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MCT oil has become extremely bougie, with famous actors, physicians, health coaches and everyday people touting the health benefits. But what is MCT oil and how does it work in the body? With limited research in pregnancy, is it safe?
MCT stands for Medium Chain Triglycerides. MCT is most famously extracted from coconuts, but it is also found in avocados, sesame seeds, and palm plants. Of these, though, coconut is the most popular. These fats fall into the category of healthy saturated fats. Studies have highlighted many of the benefits of MCT oil in a variety of health conditions, but few have highlighted the effects that supplemental doses of these oils have on pregnancy physiology.
MCT and Body Fat
One of the biggest benefits and claims to fame for MCT oil begins in the digestive system. MCT oil is converted to Medium Chain Fatty Acids (MCFAs) in the gut. Because these dietary fats are absorbed quickly and lack the ability to be stored as fat, they are amazing producers of energy and promote weight loss...which is why they are popular supplements for athletes.
This sounds amazing, doesn't it? A high energy nutrient that doesn't put on body fat. But, maybe not during certain times of pregnancy.
You see, the body is amazing, and during pregnancy metabolism shifts to allow for things like FAT DEPOSITING. This is important for both maternal function and fetal development. We need body fat.
This is especially important in two phases of pregnancy.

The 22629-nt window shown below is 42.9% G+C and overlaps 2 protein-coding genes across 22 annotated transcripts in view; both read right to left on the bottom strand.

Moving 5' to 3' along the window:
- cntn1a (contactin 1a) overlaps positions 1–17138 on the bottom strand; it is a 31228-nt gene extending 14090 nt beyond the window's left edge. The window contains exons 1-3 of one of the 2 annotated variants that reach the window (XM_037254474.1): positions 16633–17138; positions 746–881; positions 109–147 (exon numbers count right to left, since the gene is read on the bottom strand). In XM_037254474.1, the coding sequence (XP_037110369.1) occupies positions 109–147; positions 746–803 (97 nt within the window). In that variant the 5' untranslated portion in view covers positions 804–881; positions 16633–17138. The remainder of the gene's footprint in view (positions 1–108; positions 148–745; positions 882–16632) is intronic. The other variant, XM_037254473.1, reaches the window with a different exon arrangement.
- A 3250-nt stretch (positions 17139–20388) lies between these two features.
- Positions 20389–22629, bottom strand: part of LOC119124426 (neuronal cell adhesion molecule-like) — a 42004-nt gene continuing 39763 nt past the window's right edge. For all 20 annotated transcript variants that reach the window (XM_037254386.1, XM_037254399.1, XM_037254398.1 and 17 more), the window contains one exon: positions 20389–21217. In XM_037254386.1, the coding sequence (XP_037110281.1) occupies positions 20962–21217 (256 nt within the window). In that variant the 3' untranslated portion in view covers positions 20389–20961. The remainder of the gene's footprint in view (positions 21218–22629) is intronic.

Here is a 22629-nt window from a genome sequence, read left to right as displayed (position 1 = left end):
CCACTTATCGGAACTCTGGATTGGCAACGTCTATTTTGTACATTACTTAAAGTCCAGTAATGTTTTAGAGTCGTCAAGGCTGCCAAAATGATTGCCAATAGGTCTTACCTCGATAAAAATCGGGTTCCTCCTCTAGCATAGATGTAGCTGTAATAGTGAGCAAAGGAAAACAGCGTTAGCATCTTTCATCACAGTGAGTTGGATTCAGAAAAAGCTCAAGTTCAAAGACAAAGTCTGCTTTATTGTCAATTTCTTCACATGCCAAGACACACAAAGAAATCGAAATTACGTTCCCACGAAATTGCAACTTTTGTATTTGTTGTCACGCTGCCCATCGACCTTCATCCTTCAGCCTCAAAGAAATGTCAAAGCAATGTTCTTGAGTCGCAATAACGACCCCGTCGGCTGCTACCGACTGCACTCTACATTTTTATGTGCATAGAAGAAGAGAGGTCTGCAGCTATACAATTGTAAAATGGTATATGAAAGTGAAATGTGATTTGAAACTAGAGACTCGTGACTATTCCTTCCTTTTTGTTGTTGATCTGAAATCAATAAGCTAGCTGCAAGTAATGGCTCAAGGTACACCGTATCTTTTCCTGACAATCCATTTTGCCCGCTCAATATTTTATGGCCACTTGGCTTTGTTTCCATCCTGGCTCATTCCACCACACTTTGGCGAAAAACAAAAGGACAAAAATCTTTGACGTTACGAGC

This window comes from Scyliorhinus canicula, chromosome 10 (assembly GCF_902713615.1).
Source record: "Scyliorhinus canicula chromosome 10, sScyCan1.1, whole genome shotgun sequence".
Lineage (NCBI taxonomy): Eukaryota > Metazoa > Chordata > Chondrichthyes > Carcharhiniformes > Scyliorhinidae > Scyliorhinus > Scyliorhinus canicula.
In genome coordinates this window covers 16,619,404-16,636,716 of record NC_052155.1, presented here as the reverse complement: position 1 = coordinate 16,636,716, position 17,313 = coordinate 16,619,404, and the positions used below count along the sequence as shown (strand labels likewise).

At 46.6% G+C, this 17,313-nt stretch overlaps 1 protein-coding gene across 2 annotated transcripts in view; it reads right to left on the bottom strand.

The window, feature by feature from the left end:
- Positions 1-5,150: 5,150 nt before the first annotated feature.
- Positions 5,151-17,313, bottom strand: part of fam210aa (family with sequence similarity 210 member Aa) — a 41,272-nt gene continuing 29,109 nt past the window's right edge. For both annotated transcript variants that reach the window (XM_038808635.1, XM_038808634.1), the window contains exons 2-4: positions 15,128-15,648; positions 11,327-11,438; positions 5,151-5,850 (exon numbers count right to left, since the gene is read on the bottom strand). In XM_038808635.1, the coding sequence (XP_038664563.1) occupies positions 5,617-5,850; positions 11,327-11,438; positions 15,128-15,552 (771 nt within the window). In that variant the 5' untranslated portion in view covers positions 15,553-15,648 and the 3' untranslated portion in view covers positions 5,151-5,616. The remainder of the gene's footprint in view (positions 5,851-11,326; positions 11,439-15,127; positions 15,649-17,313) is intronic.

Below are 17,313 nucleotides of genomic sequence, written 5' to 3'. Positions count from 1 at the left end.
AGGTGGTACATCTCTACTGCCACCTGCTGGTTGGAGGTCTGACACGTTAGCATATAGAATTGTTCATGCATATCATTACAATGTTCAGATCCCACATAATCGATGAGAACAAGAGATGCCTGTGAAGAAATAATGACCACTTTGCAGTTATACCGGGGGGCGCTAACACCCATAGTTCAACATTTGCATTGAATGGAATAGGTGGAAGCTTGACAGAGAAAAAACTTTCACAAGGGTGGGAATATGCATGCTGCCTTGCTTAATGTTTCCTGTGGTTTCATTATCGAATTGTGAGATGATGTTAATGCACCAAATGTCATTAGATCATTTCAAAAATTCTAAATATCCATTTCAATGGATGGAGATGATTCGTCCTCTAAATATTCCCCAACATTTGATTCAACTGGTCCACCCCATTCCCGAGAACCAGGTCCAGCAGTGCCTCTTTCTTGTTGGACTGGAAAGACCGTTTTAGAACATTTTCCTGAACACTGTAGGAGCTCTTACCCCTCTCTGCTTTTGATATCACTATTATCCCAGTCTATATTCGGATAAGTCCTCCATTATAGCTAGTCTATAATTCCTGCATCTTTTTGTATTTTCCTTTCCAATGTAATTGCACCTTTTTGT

First Trimester Metabolism
One of the coolest things happens in the first trimester. As HCG rises, so does the production of insulin. The idea, biologically, is to begin storing body fat to be used later in pregnancy (you may have heard me say before that in pregnancy we are preparing for preparing) when the metabolism shifts again. As well as fueling the formation of the placenta (it takes a lot of energy to grow organs).
This is one of the main reasons that mothers will CRAVE carbohydrates. They really do need an increase in natural sugars. No, this does not mean they need cupcakes and cookies for breakfast. This means whole grains, sweet potatoes, bananas, etc...to meet these needs.
Mother's need to have a little body fat gain the first trimester, it is crucial and important for the remainder of pregnancy.
It is possible that consuming considerable amounts of MCT that are known to reduce weight gain could, in theory, affect pregnancy function. But no study has been done directly associating MCT oil/Coconut oil consumption by trimester with changes in fetal growth/development or negative maternal outcomes.
Third Trimester MEtabolism
Part of the reason we see a building of body fat in the first trimester is to get a mother through the third trimester. In the first trimester she is metabolically anabolic (meaning she is taking smaller particles and turning them into larger particles for storage). In the third trimester her metabolism does a 180 and becomes catabolic. This means her body begins to breakdown stored nutrition (iron, sugars, proteins, etc...) for fuel as the demand for fetal development increases before delivery.